Once-Iconic Tech Products That Are Now a Fading Memory

Avro Arrow

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You can imagine that C stands for Computer, too, and C also perhaps the most well-known programming language, so C is a good letter for the home drive.
Sure, C is a good letter for the home drive, but it didn't used to be that way. The letter C was adopted simply because it was the third drive. Now, people invent reasons for it. :laughing:
 

ddferrari

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As Barcham pointed out, 8 track tapes belong on this list. I can think of a few other formats that that also come to mind:

Rear projection TVs
Mini-disc players
Digital Audio Tape (DAT)
Reel to Reel
Walkman Headphones
 
MP3 players, or Digital Audio Player (DAP) are still highly popular among audiophiles. Sony, Astell & Kern, Fiio and swarms of other audiophile brands are churning out more DAPs than ever.
 
"Mp3 players" will survive, not because they are cheap, but because audiophiles need them. If you have an expansive HiFi headset, you just can't use it with a phone. You'll want a player with a good dac, and a wired connection to the headset to listen to your HiRes music.

And "Mp3 player", which are actually called music player because they are now used more for HiRes music and not mp3, are not cheap. Products from Sony, Cowon, Fiio, Astell & Kern can cost more than a thousand euros.

It is a niche market, but a niche market that will stay for long.

It's like digital cameras. Phones can now take very nice pictures, but digital cameras have not disappeared, and people buy them not because they are cheap
 
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1970’s fax machines required placing a 8.5 x 11 paper on a cylinder which rotated in a cradle for 6 minutes to send or receive. Received pages was special paper which was printed with electric sparks.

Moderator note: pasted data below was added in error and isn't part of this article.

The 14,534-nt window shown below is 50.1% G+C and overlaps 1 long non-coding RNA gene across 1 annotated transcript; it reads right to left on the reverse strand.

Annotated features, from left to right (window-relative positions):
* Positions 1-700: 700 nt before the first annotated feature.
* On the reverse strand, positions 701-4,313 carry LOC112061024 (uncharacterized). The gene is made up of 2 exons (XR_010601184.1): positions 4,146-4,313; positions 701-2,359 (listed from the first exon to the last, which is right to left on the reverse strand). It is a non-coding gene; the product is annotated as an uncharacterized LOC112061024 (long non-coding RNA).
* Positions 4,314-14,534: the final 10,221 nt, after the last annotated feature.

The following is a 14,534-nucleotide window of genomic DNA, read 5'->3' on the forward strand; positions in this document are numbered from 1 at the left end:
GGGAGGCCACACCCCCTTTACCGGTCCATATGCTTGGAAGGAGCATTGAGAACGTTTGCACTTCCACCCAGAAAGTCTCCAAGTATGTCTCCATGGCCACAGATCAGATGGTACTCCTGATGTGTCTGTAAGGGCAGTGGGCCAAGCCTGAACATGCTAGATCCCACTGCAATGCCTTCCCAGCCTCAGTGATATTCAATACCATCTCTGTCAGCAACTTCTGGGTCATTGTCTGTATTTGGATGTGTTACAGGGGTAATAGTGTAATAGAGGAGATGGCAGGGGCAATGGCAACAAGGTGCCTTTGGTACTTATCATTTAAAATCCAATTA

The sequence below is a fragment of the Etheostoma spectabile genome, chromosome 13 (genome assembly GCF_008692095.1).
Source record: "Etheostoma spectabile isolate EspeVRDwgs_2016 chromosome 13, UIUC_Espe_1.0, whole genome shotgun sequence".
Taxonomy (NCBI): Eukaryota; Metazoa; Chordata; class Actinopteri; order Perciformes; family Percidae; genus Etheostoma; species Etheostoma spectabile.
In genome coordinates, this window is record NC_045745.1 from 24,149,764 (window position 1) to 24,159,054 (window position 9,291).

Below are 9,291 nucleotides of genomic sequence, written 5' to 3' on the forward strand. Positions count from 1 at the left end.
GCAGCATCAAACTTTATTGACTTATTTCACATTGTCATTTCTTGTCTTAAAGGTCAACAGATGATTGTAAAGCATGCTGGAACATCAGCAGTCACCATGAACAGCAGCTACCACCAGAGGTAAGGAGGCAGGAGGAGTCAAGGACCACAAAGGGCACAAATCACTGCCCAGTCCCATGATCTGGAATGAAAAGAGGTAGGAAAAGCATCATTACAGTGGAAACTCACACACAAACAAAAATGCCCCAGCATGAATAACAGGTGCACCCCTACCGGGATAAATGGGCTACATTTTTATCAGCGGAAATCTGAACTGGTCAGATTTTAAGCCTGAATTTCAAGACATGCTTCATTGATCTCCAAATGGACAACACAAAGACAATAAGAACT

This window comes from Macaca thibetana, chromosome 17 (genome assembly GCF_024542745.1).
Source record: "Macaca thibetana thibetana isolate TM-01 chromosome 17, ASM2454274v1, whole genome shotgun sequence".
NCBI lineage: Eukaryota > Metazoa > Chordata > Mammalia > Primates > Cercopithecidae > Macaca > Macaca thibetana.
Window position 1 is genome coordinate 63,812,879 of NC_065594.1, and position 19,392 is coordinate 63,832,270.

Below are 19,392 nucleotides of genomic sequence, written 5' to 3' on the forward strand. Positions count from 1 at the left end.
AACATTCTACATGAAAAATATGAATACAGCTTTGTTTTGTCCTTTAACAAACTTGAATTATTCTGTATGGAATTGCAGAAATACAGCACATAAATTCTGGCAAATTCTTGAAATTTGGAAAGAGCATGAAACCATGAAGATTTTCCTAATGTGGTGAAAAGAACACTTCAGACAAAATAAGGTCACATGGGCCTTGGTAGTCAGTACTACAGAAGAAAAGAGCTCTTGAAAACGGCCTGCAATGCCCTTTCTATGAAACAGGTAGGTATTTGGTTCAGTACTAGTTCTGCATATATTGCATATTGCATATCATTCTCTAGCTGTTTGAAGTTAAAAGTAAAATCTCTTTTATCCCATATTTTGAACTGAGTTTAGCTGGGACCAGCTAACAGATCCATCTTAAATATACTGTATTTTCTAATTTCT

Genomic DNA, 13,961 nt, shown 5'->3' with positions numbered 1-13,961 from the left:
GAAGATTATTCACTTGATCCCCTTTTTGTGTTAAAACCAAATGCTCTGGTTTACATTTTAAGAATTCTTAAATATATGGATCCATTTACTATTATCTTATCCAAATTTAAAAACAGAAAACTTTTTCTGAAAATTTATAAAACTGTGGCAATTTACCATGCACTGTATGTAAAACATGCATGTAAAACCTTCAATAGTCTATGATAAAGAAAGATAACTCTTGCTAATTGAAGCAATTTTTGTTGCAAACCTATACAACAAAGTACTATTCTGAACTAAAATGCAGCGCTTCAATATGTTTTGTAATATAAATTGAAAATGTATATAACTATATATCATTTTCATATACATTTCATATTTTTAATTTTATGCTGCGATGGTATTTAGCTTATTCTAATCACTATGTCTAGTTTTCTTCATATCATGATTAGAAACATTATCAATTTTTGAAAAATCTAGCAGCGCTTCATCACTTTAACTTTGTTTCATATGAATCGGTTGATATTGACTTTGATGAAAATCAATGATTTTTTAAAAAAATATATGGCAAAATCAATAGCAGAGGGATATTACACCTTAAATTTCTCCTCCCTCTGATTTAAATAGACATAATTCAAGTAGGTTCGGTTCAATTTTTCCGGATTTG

Today we talk about bandwidth in mega bits, 1,000,000 baud. In mid 1980s, I purchased a slower 300 baud modem to download software to a computer with “bubble memory” from Phoenix via landlines with static interference.

Telexes were cheaper than international telephone communication. Even then, each character cost. We were the predecessors of texting with, “urs ntd” meaning I understand, “reverting” meaning I will get back with a answer or other response. These messages were transmitted at 75 baud.

Dumb pagers would beep and you would call in and a person would give you a message or phone number. Smarter pagers would display a phone number for you to call. Even smarter pagers would display a sentence or two.
 
Landline Phones: My older family members have phone numbers they refuse to let go of so they continue to pay the fees to keep their landline phones.

Efficiency dictates that it is cheaper and more practical to simply have one number on your cellular phone so that any and all calls coming in go directly to you whether you answer them or not - let them go to voicemail or not. I don't have a landline number.
We have a landline because we make a lot of calls from the US to Canada. Our landline includes those calls. Our cell service doesn't. Adding international calling to our cell service would cost more than the piddly savings for dropping the landline. Don't assume everyone is in the same situation as yourself.
 
I prefer physical media over digital.

1. It can never be taken away from me because some licensing agreement expires.
2. I can sell it or trade it in for something else.